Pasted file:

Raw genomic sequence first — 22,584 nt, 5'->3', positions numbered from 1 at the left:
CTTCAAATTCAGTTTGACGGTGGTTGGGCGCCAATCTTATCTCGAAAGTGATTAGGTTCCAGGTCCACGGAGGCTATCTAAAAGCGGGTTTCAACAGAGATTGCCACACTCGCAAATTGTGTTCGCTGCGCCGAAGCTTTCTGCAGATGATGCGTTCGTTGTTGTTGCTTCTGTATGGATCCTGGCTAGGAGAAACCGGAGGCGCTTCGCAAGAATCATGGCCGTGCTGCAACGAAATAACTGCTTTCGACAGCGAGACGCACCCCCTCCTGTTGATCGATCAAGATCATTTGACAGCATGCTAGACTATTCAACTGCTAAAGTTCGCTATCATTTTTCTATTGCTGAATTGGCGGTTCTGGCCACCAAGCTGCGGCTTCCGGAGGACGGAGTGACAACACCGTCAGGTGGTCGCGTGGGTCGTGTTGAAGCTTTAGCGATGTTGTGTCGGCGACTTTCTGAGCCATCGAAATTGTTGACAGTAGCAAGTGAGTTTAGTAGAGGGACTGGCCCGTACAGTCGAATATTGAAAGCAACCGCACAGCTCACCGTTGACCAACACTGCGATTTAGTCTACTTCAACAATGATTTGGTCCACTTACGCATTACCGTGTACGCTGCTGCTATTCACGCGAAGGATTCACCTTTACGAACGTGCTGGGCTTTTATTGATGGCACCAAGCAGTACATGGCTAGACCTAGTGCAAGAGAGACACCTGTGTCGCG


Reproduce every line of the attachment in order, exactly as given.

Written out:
Raw genomic sequence first — 22,584 nt, 5'->3', positions numbered from 1 at the left:
CTTCAAATTCAGTTTGACGGTGGTTGGGCGCCAATCTTATCTCGAAAGTGATTAGGTTCCAGGTCCACGGAGGCTATCTAAAAGCGGGTTTCAACAGAGATTGCCACACTCGCAAATTGTGTTCGCTGCGCCGAAGCTTTCTGCAGATGATGCGTTCGTTGTTGTTGCTTCTGTATGGATCCTGGCTAGGAGAAACCGGAGGCGCTTCGCAAGAATCATGGCCGTGCTGCAACGAAATAACTGCTTTCGACAGCGAGACGCACCCCCTCCTGTTGATCGATCAAGATCATTTGACAGCATGCTAGACTATTCAACTGCTAAAGTTCGCTATCATTTTTCTATTGCTGAATTGGCGGTTCTGGCCACCAAGCTGCGGCTTCCGGAGGACGGAGTGACAACACCGTCAGGTGGTCGCGTGGGTCGTGTTGAAGCTTTAGCGATGTTGTGTCGGCGACTTTCTGAGCCATCGAAATTGTTGACAGTAGCAAGTGAGTTTAGTAGAGGGACTGGCCCGTACAGTCGAATATTGAAAGCAACCGCACAGCTCACCGTTGACCAACACTGCGATTTAGTCTACTTCAACAATGATTTGGTCCACTTACGCATTACCGTGTACGCTGCTGCTATTCACGCGAAGGATTCACCTTTACGAACGTGCTGGGCTTTTATTGATGGCACCAAGCAGTACATGGCTAGACCTAGTGCAAGAGAGACACCTGTGTCGCG